THE NORTH WIND
That wind is from the North: I know it well;
No other breeze could have so wild a swell.
Now deep and loud it thunders round my cell,
Then faintly dies, and softly sighs,
And moans and murmurs mournfully.
I know its language – thus it speaks to me:
‘I have passed over thy own mountains dear,
Thy northern mountains, and they still are free;
Still lonely, wild, majestic, bleak, and drear,
And Stern, and lovely, as they used to be
‘When thou, a young enthusiast,
As wild and free as they,
O’er rocks, and glens, and snowy heights,
Didst often love to stray.
‘I’ve blown the pure, untrodden snows
In whirling eddies from their brows;
And I have howled in caverns wild,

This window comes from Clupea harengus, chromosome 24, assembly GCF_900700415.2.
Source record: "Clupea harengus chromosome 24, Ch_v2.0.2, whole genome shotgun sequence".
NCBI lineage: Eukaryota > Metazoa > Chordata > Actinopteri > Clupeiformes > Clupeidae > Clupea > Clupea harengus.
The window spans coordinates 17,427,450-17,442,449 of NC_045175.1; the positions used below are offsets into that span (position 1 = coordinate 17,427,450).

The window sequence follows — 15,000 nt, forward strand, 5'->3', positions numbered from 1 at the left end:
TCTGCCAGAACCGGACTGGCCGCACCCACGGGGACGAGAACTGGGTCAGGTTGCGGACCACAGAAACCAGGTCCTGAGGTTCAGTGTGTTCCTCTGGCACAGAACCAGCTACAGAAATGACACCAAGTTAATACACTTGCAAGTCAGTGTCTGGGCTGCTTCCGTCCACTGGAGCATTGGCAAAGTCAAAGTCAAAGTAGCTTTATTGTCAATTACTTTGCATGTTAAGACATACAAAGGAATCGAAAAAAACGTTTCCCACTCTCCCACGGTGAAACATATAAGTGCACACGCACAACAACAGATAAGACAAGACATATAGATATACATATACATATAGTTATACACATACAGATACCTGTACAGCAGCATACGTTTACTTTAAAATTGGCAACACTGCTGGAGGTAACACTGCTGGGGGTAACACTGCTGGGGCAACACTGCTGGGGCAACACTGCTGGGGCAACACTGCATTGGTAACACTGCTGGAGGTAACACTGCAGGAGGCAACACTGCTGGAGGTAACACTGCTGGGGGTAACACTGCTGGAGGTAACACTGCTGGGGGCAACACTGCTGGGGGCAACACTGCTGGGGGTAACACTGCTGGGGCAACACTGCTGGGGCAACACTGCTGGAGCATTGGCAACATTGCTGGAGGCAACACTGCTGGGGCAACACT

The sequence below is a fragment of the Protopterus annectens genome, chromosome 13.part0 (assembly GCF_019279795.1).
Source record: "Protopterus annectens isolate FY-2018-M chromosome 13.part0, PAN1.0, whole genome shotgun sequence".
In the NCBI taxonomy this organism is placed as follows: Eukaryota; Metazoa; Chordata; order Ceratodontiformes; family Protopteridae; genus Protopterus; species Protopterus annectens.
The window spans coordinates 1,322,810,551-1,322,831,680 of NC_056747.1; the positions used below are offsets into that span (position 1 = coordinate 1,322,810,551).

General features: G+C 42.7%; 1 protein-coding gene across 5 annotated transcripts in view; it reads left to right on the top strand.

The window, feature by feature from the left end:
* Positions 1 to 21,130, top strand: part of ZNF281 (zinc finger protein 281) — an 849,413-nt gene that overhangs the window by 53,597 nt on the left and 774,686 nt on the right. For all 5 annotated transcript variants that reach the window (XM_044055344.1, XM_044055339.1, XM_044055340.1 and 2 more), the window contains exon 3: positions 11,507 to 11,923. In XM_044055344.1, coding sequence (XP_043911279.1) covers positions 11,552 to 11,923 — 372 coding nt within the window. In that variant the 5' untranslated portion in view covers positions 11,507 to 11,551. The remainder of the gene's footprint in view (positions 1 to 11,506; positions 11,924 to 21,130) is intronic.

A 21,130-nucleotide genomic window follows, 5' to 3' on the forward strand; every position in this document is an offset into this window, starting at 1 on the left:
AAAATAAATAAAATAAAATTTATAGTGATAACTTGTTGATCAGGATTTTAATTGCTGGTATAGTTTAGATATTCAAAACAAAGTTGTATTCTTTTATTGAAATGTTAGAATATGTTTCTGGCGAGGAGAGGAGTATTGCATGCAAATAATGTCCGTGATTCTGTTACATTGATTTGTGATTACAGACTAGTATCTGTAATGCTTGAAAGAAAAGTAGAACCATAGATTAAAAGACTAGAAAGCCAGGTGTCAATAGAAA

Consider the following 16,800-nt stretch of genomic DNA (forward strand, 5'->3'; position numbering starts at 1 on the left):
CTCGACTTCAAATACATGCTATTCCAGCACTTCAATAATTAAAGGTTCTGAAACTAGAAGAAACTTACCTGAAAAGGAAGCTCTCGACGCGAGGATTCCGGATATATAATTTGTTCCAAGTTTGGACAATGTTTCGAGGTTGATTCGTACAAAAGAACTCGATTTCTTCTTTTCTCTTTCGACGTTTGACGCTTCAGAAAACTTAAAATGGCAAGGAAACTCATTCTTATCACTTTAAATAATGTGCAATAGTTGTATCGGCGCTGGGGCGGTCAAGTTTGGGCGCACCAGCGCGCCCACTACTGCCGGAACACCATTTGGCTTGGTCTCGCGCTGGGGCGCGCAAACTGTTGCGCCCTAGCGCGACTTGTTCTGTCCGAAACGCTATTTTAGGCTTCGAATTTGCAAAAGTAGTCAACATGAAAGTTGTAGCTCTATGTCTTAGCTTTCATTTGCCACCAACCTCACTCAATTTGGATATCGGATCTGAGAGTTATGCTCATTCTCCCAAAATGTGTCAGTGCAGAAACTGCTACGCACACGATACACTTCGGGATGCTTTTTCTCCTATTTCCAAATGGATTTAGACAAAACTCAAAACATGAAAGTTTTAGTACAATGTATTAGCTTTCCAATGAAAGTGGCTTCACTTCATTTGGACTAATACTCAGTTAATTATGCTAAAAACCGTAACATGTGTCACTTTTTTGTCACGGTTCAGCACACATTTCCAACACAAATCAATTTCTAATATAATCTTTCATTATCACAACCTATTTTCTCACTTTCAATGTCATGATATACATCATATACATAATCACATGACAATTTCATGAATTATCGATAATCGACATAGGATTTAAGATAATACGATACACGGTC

Where thou, a joyous mountain-child,
Didst dearly love to be.
The sweet world is not changed, but thou
Art pining in a dungeon now,
Where thou must ever be.
‘No voice but mine can reach thy ear,
And Heaven has kindly sent me here
To mourn and sigh with thee,
And tell thee of the cherished land
Of thy nativity.’
Blow on, wild wind; thy solemn voice,
However sad and drear,
Is nothing to the gloomy silence
I have had to bear.
Hot tears are streaming from my eyes,
But these are better far
Than that dull, gnawing, tearless time,
The stupor of despair.
Confined and hopeless as I am,
Oh, speak of liberty!
Oh, tell me of my mountain home,
And I will welcome thee!
By Anne Bronte